Oracle Redo Operation 24.1

Oracle Redo Operation 24.1

The following post describes Oracle redo operation 24.1

The post is based on research in single instance Oracle 11.2.0.3 running on Linux OEL5U6.

This post is a by-product of research into GoldenGate DDL Support. I originally thought that the GoldenGate extract process would capture DDL changes from the 24.1 operation in the online redo logs. However, it appears that DDL is captured by a database trigger which fires every time a DDL statement is executed in the database.

The information in this post has been used to enhance the RedoAnalyzer which is a tool I have developed for low-level performance investigation of the online redo logs.

Logically redo consists of a set of redo records. Each redo record consists of one or more changes. A change generally affects a single block. A change consists of one or more elements (the latter is my terminology)

A change consists of:

  • a change header
  • an array of element lengths
  • an array of elements

There are two types of change:

  • Block changes
  • Media recovery record

Block changes usually consist of undo or redo to be applied to a specific block. The change header consists of fixed data such as the block number, object number, SCN and operation code.

Media recovery records contain additional information required when performing recovery. This information is used by various tools. The change header includes the SCN and operation code. DDL changes are recorded in a media recovery record.

The change header is followed by an array of element lengths. The first slot in the array is a two byte value reporting the number of slots in the array. The remaining slots are each two bytes reporting the size of each element in the change.

The contents of redo log can be dumped using the ALTER SYSTEM command. For example:

ALTER SYSTEM DUMP LOGFILE '/u01/app/oradata/NORTH/redo03.log';

DDL statements are recorded in changes with operation code 24.1.

REDO RECORD - Thread:1 RBA: 0x000060.0000001f.0098 LEN: 0x0194 VLD: 0x01
SCN: 0x0000.001e0c5f SUBSCN:  1 04/13/2013 00:09:57
CHANGE #1 MEDIA RECOVERY MARKER SCN:0x0000.00000000 SEQ:0 OP:24.1 ENC:0

Unfortunately this is the only information available in this dump. The dump does not report the DDL statement or any other information. However, this information IS stored in the redo log.

The example in this post based on the following DDL statement:

CREATE TABLE t200
(
  c1 NUMBER,
  c2 VARCHAR2(30),
  c3 DATE,
  c4 NUMBER
);

In Oracle 11.2, this DDL statement is represented in the redo log by a change of type 24.1 which has 25 elements (0 to 24). I have managed to identify the contents of the majority of these changes.

For each element the following description includes a block dump. It should be noted that this research was performed on Linux which is little endian. In the block dumps, byte data is read from left to right; 16-bit and 32-bit numbers are read byte-wise right to left. Until the context is understood it is not possible to determine whether a field will consist of bytes or numbers. The reason I dump byte data left to right is that it is usually simpler to start decoding a block dump by starting with the ASCII values (strings). When the ASCII values have been eliminated it is easier to identify the remaining numeric values.

Element 0

This fixed length element contains 24 bytes

10270000 06001700 27050000 01000000 00000100 01000000
Bytes # Bytes Description Value
0-3 4 Purpose unknown – always 10270000 0x10270000
4-5 2 XID Undo Segment Number (USN) 0x0006
6-7 2 XID Slot Number 0x0017
8-11 4 XID Sequence Number 0x00000527
12-13 2 Command 0x0001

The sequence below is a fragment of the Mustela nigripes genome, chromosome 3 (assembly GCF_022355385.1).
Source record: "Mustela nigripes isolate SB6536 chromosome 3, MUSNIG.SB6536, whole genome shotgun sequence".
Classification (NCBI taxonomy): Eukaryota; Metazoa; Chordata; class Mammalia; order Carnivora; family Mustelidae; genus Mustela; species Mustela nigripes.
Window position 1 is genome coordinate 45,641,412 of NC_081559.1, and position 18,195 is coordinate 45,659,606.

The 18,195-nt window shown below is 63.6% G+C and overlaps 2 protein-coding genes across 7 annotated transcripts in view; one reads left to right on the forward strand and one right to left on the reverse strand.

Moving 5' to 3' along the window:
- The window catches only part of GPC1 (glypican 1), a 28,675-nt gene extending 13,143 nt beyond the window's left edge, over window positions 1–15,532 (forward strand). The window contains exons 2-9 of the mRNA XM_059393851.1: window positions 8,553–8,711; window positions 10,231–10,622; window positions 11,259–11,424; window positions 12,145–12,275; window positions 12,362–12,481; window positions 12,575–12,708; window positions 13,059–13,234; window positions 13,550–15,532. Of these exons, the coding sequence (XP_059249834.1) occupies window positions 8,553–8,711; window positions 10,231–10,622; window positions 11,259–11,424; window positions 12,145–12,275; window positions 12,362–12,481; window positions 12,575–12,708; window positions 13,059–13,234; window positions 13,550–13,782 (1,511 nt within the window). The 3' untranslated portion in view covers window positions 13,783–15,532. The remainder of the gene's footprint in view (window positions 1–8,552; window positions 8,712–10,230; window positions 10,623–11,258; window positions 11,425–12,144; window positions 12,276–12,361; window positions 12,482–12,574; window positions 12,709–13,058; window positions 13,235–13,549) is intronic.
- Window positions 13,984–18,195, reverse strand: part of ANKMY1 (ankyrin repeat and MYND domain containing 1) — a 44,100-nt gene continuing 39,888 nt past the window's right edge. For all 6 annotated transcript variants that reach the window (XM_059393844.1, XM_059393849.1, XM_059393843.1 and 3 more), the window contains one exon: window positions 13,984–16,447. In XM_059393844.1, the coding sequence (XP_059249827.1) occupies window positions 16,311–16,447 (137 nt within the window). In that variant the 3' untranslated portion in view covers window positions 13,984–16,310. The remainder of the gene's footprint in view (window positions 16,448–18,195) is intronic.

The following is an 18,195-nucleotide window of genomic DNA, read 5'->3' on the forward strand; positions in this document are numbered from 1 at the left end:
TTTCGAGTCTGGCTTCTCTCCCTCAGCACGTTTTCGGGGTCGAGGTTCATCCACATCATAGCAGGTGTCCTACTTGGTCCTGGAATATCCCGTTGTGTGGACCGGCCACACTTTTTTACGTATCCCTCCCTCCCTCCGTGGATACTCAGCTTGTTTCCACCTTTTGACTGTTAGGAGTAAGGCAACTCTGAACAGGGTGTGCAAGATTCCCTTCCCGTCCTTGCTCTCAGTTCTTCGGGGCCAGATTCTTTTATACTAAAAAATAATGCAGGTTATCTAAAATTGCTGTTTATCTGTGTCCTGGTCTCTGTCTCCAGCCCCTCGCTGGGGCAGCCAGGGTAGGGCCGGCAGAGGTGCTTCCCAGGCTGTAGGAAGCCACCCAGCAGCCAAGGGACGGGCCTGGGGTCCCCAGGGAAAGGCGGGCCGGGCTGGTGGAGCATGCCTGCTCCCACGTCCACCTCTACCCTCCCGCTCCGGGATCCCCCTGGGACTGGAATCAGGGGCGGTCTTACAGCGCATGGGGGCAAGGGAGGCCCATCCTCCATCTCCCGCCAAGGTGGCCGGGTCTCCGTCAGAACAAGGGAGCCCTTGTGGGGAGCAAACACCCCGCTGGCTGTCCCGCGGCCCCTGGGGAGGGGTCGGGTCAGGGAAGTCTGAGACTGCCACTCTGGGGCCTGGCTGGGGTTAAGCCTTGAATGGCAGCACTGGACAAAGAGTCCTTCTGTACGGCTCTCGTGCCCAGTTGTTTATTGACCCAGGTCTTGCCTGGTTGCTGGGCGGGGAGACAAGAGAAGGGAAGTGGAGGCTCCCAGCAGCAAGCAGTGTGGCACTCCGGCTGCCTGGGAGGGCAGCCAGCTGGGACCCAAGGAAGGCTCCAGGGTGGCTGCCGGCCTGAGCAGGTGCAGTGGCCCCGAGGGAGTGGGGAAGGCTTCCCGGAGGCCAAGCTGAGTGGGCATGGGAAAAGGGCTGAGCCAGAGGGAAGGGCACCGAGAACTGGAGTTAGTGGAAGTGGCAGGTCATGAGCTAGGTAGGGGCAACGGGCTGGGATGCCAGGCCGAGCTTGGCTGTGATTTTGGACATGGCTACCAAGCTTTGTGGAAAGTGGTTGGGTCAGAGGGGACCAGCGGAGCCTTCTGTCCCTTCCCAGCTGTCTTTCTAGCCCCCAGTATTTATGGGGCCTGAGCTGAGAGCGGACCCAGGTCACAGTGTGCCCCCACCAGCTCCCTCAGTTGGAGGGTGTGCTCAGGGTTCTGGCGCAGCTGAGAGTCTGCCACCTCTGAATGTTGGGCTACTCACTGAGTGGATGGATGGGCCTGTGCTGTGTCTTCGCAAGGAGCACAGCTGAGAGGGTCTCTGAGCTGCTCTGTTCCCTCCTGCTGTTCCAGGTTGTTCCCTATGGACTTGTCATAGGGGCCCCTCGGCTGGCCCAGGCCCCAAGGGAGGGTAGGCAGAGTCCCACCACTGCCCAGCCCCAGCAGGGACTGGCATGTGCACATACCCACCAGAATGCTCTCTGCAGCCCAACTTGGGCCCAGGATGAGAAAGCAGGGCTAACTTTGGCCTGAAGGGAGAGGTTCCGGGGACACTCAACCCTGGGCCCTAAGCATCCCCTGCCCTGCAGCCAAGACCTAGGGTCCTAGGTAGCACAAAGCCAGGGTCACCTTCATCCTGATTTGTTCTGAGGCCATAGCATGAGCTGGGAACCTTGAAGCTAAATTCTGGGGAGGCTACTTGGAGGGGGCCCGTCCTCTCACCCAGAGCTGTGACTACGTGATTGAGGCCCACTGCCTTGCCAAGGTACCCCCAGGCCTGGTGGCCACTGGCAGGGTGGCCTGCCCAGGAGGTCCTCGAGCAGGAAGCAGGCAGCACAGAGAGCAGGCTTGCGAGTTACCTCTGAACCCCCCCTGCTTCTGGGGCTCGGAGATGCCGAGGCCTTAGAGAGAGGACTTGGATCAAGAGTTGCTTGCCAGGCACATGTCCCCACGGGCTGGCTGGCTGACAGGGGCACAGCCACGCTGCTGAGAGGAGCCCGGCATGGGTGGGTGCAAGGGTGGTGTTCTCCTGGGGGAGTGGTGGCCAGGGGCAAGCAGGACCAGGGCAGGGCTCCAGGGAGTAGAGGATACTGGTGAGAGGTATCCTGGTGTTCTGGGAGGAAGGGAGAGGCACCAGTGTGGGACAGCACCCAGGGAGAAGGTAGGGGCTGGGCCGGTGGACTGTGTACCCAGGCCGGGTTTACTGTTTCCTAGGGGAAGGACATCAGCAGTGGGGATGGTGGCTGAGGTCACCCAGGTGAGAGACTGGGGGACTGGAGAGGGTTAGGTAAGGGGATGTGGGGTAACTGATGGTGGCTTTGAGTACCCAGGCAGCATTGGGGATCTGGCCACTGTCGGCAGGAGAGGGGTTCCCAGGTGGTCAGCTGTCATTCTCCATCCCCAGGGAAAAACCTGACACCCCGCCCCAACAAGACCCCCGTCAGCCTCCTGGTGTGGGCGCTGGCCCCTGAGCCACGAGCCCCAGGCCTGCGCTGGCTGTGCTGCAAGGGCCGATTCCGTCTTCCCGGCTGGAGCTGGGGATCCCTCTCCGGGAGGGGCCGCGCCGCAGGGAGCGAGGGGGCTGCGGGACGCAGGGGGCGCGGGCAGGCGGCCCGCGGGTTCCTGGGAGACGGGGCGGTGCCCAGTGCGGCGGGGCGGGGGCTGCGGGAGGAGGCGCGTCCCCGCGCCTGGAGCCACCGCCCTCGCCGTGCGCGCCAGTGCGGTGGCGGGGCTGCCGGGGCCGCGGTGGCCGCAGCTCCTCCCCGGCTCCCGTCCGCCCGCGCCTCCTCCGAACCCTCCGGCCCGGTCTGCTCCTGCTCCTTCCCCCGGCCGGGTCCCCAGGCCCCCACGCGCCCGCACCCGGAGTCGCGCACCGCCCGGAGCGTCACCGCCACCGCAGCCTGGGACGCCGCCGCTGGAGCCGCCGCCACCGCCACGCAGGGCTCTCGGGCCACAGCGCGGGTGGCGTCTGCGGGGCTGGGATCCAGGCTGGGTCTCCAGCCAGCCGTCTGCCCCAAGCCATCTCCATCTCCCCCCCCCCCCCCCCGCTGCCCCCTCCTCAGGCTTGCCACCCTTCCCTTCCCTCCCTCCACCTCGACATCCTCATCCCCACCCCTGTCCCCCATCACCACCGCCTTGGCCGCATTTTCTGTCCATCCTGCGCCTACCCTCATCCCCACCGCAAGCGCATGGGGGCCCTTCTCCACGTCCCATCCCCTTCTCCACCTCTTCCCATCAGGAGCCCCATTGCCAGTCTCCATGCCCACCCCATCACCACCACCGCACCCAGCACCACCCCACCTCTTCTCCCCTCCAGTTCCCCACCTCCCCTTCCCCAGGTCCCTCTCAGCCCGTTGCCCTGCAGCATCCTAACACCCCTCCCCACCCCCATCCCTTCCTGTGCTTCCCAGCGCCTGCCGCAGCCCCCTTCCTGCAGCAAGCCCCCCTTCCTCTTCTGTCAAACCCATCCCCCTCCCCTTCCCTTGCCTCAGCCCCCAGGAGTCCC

14-15 2 Unknown 0x0000
16-17 2 Unknown 0x0000
18-19 2 Unknown 0x0001
20-23 4 Unknown 0x00000001

The XID undo segment number, XID slot number and XID sequence number correspond to the XIDUSN, XIDSLOT and XIDSQN columns in V$TRANSACTION for the recursive transaction created for the DDL statement.

The command is the internal action number of the DDL command. An almost complete list of commands can be found in the AUDIT_ACTIONS table.

SQL> SELECT name FROM audit_actions WHERE action = 1;

NAME
----------------------------
CREATE TABLE

Element 1

This is a variable length element. It contains the login user name

55533031

In the above example the login user name is US01.

Element 2

This is a variable length element. It contains the current user name.

55533033

In the above example the current user name is US03.

The current user name can be set using

ALTER SESSION SET CURRENT_SCHEMA = US03;

Element 3

This fixed length element contains 12 bytes

54000000 392D0100 0100470A
Bytes # Bytes Description Value
0-3 4 Login user id 0x00000054
4-7 4 Object id 0x00012D39 (77113)
8-9 2 Unknown 0x0001
10-11 2 Unknown 0x0A47

The user id can be determined from DBA_USERS. For example:

SQL> SELECT user_id FROM dba_users WHERE username = 'US01';

   USER_ID
----------
        84

The object id can be determined from DBA_OBJECTS. For example:

SQL> SELECT object_id FROM dba_objects
  2  WHERE owner = 'US03'
  3  AND object_name = 'T200'
  4  AND object_type = 'TABLE';

 OBJECT_ID
----------
     77113

Testing (using TRUNCATE) confirms that this value is not the data object id.

Bytes 8-9 appear to be dependent on the command type. Examples observed so far include:

Bytes 8-9 Command
0001 CREATE TABLE
0002 ALTER TABLE
0001 DROP TABLE
FFFF CREATE INDEX
0000 DROP INDEX
FFFF CREATE VIEW
FFFF DROP VIEW
0000 CREATE TRIGGER
0000 ALTER TRIGGER
0000 DROP TRIGGER

Bytes 10-11 are always 0xA47 in examples observed so far.

Element 4

In this example this element is empty

Element 5

This fixed length element contains 2 bytes

0000

This element is the recursive depth. In this example the DDL statement is a top level call.

Consider the following:

DECLARE
  l_str VARCHAR2(100) := 'CREATE TABLE t201 (c1 NUMBER)';
BEGIN
  EXECUTE IMMEDIATE l_str;
END;
/

The recursive depth for the CREATE TABLE statement will be 1 as it is called from within a PL/SQL block.

The depth is also reported in level 10046 trace as the dep value. For example:

PARSING IN CURSOR #139724080042120 len=29 dep=1 uid=84 oct=1 lid=84 tim=1365819945533638 hv=1251380688 ad='919340f0' sqlid='b8rk1at59d3fh'